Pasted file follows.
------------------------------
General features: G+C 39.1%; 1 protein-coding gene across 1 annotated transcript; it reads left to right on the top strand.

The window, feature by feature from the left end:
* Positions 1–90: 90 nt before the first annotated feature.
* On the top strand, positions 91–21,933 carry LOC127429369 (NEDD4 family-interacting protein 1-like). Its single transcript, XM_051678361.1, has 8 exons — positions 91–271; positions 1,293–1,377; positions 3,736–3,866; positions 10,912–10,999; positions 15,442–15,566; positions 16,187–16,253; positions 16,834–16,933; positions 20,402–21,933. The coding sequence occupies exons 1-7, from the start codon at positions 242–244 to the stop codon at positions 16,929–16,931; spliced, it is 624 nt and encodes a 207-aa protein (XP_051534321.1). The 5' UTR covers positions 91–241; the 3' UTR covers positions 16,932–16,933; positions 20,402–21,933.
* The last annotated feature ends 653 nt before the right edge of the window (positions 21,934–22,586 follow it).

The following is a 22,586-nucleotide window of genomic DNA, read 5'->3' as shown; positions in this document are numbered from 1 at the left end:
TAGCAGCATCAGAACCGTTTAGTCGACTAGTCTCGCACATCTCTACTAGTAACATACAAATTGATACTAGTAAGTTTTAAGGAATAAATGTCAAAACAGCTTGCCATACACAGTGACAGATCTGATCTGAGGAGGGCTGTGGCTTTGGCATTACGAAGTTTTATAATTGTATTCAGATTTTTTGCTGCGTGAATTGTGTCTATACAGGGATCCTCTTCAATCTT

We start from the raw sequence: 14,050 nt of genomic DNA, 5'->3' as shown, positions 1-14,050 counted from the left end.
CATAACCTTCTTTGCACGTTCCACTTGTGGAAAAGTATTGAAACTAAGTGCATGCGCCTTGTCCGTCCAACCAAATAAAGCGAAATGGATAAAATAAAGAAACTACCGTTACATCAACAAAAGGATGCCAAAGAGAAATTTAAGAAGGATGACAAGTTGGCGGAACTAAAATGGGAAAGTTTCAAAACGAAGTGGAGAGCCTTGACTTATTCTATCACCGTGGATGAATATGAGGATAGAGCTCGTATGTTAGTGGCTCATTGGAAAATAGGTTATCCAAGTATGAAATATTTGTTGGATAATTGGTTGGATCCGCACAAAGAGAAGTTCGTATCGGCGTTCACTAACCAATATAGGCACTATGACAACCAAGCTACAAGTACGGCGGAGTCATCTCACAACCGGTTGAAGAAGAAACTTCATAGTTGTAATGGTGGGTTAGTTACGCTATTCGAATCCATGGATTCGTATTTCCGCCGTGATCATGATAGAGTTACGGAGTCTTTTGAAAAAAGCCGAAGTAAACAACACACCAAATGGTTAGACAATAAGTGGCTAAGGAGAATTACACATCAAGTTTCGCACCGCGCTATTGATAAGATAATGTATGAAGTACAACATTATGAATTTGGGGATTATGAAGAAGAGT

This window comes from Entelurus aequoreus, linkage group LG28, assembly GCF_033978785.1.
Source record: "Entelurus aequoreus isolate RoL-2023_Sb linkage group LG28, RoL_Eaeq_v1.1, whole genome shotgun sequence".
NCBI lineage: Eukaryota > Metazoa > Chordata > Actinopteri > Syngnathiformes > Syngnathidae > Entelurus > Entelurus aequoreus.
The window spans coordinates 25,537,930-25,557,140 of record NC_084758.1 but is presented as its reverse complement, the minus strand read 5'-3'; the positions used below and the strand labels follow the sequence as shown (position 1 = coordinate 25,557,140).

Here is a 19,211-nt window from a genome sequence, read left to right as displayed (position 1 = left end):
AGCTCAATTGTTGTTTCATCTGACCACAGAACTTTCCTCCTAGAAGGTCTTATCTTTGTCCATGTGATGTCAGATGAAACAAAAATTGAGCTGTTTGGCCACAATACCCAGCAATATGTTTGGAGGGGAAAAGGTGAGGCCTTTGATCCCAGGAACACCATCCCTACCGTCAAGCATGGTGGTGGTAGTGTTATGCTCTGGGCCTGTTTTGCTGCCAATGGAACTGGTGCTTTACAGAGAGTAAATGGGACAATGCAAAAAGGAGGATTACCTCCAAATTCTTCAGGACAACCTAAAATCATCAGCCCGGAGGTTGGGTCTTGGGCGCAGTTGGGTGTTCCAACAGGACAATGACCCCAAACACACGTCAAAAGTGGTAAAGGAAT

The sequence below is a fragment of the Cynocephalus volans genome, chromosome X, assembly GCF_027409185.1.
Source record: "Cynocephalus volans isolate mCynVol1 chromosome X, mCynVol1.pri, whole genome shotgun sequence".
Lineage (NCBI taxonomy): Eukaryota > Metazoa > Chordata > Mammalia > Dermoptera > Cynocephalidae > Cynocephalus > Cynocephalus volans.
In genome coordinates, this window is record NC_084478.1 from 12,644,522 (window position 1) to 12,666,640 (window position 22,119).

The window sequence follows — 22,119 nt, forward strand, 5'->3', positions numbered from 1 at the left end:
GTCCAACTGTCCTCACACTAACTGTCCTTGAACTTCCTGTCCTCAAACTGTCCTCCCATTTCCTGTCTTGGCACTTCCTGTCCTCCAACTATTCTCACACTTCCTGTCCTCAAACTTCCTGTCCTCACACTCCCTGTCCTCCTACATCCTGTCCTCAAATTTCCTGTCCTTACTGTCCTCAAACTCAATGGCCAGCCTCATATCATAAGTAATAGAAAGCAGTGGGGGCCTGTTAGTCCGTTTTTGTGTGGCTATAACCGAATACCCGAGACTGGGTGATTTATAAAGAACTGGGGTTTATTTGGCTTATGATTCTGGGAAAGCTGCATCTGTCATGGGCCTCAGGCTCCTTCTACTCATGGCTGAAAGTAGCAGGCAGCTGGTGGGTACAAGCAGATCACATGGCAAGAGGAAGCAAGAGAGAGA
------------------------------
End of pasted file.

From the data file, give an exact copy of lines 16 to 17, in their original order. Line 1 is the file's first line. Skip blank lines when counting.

The sequence below is a fragment of the Cynocephalus volans genome, chromosome X, assembly GCF_027409185.1.
Source record: "Cynocephalus volans isolate mCynVol1 chromosome X, mCynVol1.pri, whole genome shotgun sequence".